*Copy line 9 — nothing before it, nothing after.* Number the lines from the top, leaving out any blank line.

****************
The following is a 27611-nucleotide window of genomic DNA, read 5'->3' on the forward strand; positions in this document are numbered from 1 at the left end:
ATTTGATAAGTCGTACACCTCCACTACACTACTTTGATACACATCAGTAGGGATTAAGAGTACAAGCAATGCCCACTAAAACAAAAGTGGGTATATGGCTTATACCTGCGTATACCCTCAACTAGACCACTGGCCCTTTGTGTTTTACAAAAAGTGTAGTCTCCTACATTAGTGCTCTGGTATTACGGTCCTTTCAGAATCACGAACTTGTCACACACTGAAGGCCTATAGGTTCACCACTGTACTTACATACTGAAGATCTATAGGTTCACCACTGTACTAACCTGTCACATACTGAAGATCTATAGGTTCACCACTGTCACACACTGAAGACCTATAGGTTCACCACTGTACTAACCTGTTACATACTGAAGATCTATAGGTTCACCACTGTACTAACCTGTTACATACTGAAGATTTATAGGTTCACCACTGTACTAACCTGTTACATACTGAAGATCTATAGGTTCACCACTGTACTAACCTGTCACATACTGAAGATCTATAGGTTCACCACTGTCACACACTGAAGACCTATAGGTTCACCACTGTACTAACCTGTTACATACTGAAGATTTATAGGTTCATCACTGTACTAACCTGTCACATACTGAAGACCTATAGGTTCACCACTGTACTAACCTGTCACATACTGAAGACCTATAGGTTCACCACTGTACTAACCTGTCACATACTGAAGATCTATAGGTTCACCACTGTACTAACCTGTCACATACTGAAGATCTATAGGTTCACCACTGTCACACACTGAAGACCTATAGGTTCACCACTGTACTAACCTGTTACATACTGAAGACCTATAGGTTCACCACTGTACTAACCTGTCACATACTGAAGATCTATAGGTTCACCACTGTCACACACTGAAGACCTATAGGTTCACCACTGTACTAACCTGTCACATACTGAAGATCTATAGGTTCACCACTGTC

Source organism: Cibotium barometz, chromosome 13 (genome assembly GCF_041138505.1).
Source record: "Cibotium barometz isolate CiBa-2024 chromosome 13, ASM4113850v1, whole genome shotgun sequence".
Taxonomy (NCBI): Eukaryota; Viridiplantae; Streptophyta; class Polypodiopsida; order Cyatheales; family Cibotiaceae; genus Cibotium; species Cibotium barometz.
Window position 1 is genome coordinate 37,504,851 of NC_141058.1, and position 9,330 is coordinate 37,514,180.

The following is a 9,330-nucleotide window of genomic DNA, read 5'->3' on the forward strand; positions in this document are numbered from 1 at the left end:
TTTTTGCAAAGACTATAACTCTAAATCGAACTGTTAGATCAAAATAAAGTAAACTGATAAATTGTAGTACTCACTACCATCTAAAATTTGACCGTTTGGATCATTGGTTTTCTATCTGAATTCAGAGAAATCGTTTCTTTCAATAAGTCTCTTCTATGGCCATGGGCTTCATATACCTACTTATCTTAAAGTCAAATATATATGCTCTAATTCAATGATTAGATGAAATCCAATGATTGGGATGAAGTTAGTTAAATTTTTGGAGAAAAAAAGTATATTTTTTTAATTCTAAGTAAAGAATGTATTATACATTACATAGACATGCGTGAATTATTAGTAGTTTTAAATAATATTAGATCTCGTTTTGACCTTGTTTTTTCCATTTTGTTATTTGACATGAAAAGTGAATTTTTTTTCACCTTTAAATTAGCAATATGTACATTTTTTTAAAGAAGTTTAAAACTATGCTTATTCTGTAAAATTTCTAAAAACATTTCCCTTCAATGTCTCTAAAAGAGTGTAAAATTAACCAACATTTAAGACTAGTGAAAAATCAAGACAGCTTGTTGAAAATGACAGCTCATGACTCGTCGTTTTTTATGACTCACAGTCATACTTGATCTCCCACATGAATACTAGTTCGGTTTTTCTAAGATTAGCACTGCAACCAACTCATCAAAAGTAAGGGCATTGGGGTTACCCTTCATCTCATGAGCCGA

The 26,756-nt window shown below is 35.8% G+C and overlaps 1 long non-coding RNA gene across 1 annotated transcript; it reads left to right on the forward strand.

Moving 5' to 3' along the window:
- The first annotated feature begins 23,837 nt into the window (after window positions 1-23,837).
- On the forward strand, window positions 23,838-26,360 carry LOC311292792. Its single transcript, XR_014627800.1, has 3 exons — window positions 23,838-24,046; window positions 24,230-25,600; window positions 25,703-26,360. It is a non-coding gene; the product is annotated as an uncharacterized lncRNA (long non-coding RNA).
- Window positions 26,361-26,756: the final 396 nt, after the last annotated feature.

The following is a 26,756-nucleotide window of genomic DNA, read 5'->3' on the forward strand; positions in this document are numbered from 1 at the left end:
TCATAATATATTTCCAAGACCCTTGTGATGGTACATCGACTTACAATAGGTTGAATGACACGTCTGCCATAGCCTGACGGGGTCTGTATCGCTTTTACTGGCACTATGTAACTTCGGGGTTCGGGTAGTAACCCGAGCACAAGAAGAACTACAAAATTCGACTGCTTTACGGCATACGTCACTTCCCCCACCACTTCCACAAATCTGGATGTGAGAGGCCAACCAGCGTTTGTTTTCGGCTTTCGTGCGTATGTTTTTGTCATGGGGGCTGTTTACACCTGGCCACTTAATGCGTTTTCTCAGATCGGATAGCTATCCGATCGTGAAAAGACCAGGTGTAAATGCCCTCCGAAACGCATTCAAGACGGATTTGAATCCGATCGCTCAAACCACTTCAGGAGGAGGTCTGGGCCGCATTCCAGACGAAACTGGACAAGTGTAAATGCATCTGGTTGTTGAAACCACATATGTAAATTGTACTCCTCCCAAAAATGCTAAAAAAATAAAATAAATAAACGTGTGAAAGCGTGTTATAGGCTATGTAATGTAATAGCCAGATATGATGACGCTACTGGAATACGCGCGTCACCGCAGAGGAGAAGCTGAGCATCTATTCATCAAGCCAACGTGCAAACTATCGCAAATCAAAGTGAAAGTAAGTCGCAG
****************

The 26,756-nt window shown below is 35.8% G+C and overlaps 1 long non-coding RNA gene across 1 annotated transcript; it reads left to right on the forward strand.